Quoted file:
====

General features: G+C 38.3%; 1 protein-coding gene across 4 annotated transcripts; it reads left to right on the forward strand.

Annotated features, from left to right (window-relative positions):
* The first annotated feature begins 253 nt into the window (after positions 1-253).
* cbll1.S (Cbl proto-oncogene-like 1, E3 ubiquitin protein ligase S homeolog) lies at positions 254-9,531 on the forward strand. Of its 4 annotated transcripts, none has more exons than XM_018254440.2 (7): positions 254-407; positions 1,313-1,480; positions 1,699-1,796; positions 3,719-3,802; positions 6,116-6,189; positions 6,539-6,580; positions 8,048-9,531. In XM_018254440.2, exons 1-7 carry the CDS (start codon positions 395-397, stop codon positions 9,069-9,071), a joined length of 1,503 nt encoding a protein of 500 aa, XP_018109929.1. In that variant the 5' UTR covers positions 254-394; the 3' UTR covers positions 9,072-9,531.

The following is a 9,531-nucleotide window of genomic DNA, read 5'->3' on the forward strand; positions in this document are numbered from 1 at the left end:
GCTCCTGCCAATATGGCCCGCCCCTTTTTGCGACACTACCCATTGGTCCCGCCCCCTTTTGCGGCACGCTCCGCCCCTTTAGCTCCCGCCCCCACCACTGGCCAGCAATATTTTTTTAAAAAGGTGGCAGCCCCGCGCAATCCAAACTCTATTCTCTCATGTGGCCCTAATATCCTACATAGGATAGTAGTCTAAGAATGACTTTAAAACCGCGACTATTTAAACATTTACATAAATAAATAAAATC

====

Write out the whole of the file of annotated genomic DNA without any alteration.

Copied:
General features: G+C 38.3%; 1 protein-coding gene across 4 annotated transcripts; it reads left to right on the forward strand.

Annotated features, from left to right (window-relative positions):
* The first annotated feature begins 253 nt into the window (after positions 1-253).
* cbll1.S (Cbl proto-oncogene-like 1, E3 ubiquitin protein ligase S homeolog) lies at positions 254-9,531 on the forward strand. Of its 4 annotated transcripts, none has more exons than XM_018254440.2 (7): positions 254-407; positions 1,313-1,480; positions 1,699-1,796; positions 3,719-3,802; positions 6,116-6,189; positions 6,539-6,580; positions 8,048-9,531. In XM_018254440.2, exons 1-7 carry the CDS (start codon positions 395-397, stop codon positions 9,069-9,071), a joined length of 1,503 nt encoding a protein of 500 aa, XP_018109929.1. In that variant the 5' UTR covers positions 254-394; the 3' UTR covers positions 9,072-9,531.

The following is a 9,531-nucleotide window of genomic DNA, read 5'->3' on the forward strand; positions in this document are numbered from 1 at the left end:
GCTCCTGCCAATATGGCCCGCCCCTTTTTGCGACACTACCCATTGGTCCCGCCCCCTTTTGCGGCACGCTCCGCCCCTTTAGCTCCCGCCCCCACCACTGGCCAGCAATATTTTTTTAAAAAGGTGGCAGCCCCGCGCAATCCAAACTCTATTCTCTCATGTGGCCCTAATATCCTACATAGGATAGTAGTCTAAGAATGACTTTAAAACCGCGACTATTTAAACATTTACATAAATAAATAAAATC